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Police: Ex-Bull Rick Brunson used name ‘Patrick Ewing’ to book massage that brought sex charges

Rick Brunson

Rick Brunson

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Updated: July 10, 2014 12:30PM



After a masseuse told Rick Brunson to stop requesting her services, the former Chicago Bulls player and coach used the name “Patrick Ewing” to book another appointment, according to the police report obtained Tuesday.

A confrontation during that appointment resulted in a series of sex-based criminal charges against Brunson, who is accused of touching the masseuse inappropriately, police said.

Brunson, 42, of Vernon Hills, was charged on June 25 with sexual abuse, attempted sexual assault and three counts of battery in connection with the April 2 appointment at the Lifetime Fitness in Vernon Hills.

Police initially refused to provide details of the arrest, saying they wanted to protect the masseuse, but numerous police reports were released under Freedom of Information Act requests.

Those reports show that Brunson had 19 massages at the Lifetime Fitness facility beginning in December 2011, seven of which were scheduled with the masseuse. Brunson’s last appointment was on Aug. 21, 2013, when the masseuse told him to stop requesting her.

Brunson declined to comment on the matter.

According to the police reports, he booked the April 2 appointment under the name “Patrick Ewing,” a former star with the New York Knicks, and took the woman by surprise when he arrived and removed his clothes.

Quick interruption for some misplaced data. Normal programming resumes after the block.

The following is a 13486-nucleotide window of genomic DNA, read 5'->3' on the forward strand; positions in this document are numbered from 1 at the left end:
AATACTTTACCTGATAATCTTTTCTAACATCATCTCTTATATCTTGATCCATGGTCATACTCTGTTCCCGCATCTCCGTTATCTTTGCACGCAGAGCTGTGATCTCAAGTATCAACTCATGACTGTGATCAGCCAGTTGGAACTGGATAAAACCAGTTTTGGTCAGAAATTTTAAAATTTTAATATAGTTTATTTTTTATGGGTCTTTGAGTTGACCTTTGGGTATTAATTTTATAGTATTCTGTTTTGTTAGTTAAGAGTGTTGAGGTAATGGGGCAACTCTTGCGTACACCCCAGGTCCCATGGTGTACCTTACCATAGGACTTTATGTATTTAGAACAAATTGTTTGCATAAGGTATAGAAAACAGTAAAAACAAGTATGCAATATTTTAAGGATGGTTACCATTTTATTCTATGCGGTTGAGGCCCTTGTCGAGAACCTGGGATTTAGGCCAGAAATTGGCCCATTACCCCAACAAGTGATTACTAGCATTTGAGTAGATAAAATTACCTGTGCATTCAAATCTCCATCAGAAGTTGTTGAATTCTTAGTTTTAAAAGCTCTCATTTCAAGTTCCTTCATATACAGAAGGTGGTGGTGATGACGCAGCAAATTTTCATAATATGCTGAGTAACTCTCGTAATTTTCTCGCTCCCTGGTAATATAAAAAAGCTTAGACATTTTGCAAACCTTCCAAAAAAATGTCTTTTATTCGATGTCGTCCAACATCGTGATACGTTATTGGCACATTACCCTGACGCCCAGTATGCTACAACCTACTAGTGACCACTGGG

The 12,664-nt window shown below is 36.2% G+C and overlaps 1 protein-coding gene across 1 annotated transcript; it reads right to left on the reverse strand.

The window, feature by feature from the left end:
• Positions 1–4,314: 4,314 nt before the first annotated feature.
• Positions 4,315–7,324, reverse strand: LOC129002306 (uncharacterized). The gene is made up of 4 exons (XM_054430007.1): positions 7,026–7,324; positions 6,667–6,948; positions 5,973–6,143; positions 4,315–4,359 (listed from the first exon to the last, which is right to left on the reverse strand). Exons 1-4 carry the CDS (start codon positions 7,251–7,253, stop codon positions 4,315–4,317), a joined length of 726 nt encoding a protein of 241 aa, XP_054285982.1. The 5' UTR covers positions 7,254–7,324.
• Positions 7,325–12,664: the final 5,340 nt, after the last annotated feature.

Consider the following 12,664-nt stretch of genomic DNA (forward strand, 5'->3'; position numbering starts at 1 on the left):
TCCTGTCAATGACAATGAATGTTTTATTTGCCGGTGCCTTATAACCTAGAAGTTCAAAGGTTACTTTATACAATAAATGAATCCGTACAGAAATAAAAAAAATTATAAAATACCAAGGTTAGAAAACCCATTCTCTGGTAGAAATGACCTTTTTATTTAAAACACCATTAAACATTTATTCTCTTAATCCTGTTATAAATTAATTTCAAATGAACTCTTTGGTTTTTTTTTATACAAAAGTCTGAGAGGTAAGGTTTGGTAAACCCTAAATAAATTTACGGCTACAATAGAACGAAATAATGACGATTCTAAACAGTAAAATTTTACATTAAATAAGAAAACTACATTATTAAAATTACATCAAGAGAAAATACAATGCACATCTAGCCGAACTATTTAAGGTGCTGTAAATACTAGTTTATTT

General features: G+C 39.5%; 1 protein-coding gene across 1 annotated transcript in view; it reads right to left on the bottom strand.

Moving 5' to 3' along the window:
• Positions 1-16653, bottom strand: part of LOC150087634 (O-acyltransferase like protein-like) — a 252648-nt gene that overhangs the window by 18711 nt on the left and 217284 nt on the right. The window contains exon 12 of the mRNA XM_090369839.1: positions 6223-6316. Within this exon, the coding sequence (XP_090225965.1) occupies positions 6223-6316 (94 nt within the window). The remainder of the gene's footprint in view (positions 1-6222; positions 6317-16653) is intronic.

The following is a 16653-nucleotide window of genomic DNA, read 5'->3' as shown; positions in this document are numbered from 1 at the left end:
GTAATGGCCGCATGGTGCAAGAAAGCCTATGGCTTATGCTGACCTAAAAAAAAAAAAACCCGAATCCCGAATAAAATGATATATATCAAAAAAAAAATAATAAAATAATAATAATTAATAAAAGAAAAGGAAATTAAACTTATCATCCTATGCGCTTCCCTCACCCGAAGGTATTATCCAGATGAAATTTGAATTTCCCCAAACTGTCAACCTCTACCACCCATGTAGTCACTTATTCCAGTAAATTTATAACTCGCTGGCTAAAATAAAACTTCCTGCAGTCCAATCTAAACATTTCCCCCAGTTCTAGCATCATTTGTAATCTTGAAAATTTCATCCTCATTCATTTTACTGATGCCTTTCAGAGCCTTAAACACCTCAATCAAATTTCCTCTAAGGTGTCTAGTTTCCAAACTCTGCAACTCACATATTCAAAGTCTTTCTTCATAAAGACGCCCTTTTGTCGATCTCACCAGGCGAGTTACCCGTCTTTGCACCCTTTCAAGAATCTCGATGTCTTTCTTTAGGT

The woman told police she initially protested at giving him a massage but agreed to begin a standard 60-minute session because he had already undressed and used one of her appointment slots.

Police say Brunson touched the masseuse, but specifics were not released. The woman’s bra was collected for possible DNA evidence.

The police reports note that throughout the monthlong investigation, the woman continued to feel pain but said she didn’t see a doctor because she didn’t have medical insurance.

After the alleged incident, Brunson called the woman several times, according to the police reports.

Lifetime Fitness called Brunson on April 9 to inform him that his membership was terminated because of the incident, according to police reports.

A caller from a restricted number dialed the woman’s cellphone at 5:49 p.m. that day, and again at 7:31 p.m., according to police reports. A caller from a phone number the woman knew to be Brunson’s dialed her at 11:31 p.m.

The woman told police that she has Brunson’s phone number because she had been to his house to massage his son. The report did not specify his son’s name, but a coaching bio on NBA.com, from Brunson’s 2012 hire as an assistant coach with the Bulls, indicates that Brunson has only one son, Jalen.

Jalen, who plays for Stevenson High School in Lincolnshire, is ranked as the nation’s top high school point guard, according to ESPN. Jalen also was a significant contributor on Team USA, which recently won the gold medal in the FIBA Americas-sanctioned under-18 basketball championships.

Brunson returned a call to police on April 14, according to a police report, and accused the masseuse of making numerous false allegations in the past. The phone call was not recorded because of a glitch, and other details from the conversation were redacted from the police report.

Police also were involved in a dispute between Brunson and the woman last year, according to the police reports, but information about the context of the dispute was not revealed. Brunson and the woman later resolved the situation without police, and the situation did not involve sexual accusations, the reports said.

Charges against Brunson were approved by the Lake County State’s Attorney’s Office on June 24, and Vernon Hills police arrested him at his home the next day. Brunson’s attorney, Michael Zaslavsky, later told police they could not speak to Brunson and could not take a DNA sample.

Brunson is expected in court Thursday, according to the state’s attorney’s office.



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